In warmer weather, the Outdoor Research Ferrosi pant are the ultimate hiking pant. These are the most breathable hiking pants on the market are still incredibly durable with decent moisture wicking capabilities.
I admit, I mostly hike in shorts. I run very hot which means I sweat. A lot. The more air I can get on my skin the better. Keep in mind, most of my adventures happen in warmer, dry climates. The most important factors to me are fit, breathability and durability.
I go with one of two setups. It is either a pair of Vuori Trail Shorts with a liner or the Outdoor Research Ferrosi 7 in Short. The Vuori are insanely comfortable and move with you like a second layer of skin, but won’t hold up in harsher conditions like thick brush. The Ferrosi shorts on the other hand are ready for anything you can dish out. As a bonus, they have an integrated hip belt so you can adjust on the fly.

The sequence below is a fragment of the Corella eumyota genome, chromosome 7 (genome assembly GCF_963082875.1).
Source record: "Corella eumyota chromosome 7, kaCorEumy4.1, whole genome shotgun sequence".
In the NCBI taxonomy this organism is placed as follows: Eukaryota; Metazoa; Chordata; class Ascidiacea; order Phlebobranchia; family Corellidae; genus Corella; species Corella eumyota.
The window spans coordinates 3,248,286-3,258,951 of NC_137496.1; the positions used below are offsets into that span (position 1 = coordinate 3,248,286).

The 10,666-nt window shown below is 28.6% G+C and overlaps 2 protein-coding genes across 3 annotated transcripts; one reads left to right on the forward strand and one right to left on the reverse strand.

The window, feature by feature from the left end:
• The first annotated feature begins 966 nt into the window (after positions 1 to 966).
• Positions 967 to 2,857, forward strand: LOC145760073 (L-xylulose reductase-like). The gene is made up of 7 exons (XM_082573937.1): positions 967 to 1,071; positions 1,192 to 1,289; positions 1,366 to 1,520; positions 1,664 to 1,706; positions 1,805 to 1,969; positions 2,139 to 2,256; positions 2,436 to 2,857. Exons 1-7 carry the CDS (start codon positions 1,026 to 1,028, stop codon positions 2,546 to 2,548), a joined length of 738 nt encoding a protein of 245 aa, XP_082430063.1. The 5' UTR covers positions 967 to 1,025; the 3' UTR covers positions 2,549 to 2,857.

Quick Dry Undies
No backpacking checklist would be complete without talking about the under skivvies. I bring two pairs of quick drying underwear that I alternate, so breathability and odor control are 2 of the most important features I look for. I usually bring an ultralight and super quick-drying pair of Outdoor Research Echo Boxer Briefs and an Icebreaker Anatomica Boxer that has better odor control, but are a bit of a heavier fabric.
Sometimes overlooked, your sock choice if one of the most important sections on your backpacking checklist. When it comes to sock shopping, I am looking for a couple of keypoints that need to be hit.
As a hot hiker and usually in warmer weather, having lightweight sock with great breathability is paramount, but it can’t come at the sacrifice of proper padding for long treks. I’ve tried many socks, but the Smartwpol PHD Pro Light Crew sock have been the best for my needs.